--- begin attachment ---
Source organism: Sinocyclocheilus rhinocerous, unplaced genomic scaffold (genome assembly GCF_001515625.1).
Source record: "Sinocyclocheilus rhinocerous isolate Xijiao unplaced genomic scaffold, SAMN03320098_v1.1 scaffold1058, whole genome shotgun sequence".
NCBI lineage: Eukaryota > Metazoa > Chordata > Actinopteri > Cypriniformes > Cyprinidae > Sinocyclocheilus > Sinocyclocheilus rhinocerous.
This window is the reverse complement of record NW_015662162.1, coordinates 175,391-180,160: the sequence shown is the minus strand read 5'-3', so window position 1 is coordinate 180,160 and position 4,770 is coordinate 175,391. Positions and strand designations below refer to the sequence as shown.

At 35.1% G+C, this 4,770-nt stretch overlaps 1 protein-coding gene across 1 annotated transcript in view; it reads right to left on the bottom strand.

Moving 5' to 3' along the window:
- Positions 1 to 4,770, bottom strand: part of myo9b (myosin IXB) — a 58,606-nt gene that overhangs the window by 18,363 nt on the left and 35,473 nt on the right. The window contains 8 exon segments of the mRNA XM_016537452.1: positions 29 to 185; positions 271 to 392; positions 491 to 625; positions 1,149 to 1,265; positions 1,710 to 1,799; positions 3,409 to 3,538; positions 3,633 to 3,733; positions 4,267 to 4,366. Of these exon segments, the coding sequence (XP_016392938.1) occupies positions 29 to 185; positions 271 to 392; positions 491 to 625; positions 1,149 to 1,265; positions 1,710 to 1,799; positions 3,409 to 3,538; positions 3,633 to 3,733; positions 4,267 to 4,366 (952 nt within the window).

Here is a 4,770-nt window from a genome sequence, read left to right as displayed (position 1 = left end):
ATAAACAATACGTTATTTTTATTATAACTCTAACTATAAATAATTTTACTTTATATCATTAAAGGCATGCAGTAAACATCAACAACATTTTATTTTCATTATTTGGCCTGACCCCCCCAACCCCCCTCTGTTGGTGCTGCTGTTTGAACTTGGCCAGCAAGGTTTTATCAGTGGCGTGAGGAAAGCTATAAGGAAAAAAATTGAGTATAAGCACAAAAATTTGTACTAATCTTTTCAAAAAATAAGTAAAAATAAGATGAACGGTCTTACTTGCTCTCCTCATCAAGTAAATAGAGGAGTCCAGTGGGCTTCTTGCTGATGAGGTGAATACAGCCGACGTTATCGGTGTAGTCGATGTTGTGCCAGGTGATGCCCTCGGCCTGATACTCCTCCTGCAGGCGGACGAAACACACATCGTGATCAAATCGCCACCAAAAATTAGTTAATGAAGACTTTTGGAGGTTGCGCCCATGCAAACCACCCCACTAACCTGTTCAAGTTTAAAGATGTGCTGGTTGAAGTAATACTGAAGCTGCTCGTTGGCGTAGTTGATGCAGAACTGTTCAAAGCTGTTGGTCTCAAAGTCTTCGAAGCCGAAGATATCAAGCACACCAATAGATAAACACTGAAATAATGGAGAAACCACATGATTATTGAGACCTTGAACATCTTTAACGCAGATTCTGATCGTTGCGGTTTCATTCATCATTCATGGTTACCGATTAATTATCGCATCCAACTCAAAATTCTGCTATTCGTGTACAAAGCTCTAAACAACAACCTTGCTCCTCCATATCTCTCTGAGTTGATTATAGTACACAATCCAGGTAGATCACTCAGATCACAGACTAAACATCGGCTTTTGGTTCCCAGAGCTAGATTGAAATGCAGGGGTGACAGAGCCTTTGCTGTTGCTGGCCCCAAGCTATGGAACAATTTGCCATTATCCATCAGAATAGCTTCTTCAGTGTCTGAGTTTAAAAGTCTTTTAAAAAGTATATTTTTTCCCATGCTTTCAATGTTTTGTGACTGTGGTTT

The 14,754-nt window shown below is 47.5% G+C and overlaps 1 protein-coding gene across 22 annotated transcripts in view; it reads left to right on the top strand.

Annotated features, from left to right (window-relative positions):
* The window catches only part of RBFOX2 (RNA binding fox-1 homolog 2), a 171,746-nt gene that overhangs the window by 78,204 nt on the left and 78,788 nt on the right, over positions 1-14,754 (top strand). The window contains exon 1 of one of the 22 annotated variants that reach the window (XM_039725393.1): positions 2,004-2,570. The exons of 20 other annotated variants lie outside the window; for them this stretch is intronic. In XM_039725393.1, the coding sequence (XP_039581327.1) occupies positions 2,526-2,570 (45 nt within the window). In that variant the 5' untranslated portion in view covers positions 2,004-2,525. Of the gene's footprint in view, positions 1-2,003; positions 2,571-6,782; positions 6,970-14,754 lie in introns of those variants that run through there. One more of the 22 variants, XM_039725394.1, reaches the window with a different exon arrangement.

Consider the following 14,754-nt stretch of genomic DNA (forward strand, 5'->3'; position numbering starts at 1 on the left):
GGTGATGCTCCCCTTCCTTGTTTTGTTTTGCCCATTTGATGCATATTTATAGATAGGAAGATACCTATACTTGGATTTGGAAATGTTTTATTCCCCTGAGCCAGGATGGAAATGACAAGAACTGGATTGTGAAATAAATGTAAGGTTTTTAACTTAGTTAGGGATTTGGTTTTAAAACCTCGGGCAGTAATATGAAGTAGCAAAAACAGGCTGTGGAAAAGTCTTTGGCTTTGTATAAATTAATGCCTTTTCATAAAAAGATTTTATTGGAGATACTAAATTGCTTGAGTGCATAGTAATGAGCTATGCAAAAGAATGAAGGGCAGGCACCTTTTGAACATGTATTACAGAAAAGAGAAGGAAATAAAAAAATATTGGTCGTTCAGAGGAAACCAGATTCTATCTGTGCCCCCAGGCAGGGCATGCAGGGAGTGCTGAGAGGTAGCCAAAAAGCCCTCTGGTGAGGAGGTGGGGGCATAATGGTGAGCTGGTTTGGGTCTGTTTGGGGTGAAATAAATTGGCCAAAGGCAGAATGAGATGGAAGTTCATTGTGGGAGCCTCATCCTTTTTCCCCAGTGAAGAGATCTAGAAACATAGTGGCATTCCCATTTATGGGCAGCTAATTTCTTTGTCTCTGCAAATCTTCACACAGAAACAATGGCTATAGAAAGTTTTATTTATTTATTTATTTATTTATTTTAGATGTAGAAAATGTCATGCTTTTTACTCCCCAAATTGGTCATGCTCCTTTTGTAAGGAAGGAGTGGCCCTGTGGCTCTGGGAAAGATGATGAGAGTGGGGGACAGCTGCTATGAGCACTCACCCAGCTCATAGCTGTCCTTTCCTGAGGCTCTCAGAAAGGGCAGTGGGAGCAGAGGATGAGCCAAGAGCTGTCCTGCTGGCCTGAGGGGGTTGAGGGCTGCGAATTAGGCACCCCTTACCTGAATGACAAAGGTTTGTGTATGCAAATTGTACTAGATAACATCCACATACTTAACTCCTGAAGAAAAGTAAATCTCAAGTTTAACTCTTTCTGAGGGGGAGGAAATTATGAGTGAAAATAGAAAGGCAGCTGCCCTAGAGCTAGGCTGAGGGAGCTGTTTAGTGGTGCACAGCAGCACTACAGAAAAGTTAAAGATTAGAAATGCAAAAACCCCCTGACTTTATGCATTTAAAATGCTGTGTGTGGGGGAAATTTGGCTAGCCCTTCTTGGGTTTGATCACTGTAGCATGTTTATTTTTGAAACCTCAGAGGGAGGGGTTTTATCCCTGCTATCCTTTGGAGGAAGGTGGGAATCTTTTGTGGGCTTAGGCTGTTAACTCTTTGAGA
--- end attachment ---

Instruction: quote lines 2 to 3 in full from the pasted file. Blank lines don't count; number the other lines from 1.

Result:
Source record: "Sinocyclocheilus rhinocerous isolate Xijiao unplaced genomic scaffold, SAMN03320098_v1.1 scaffold1058, whole genome shotgun sequence".
NCBI lineage: Eukaryota > Metazoa > Chordata > Actinopteri > Cypriniformes > Cyprinidae > Sinocyclocheilus > Sinocyclocheilus rhinocerous.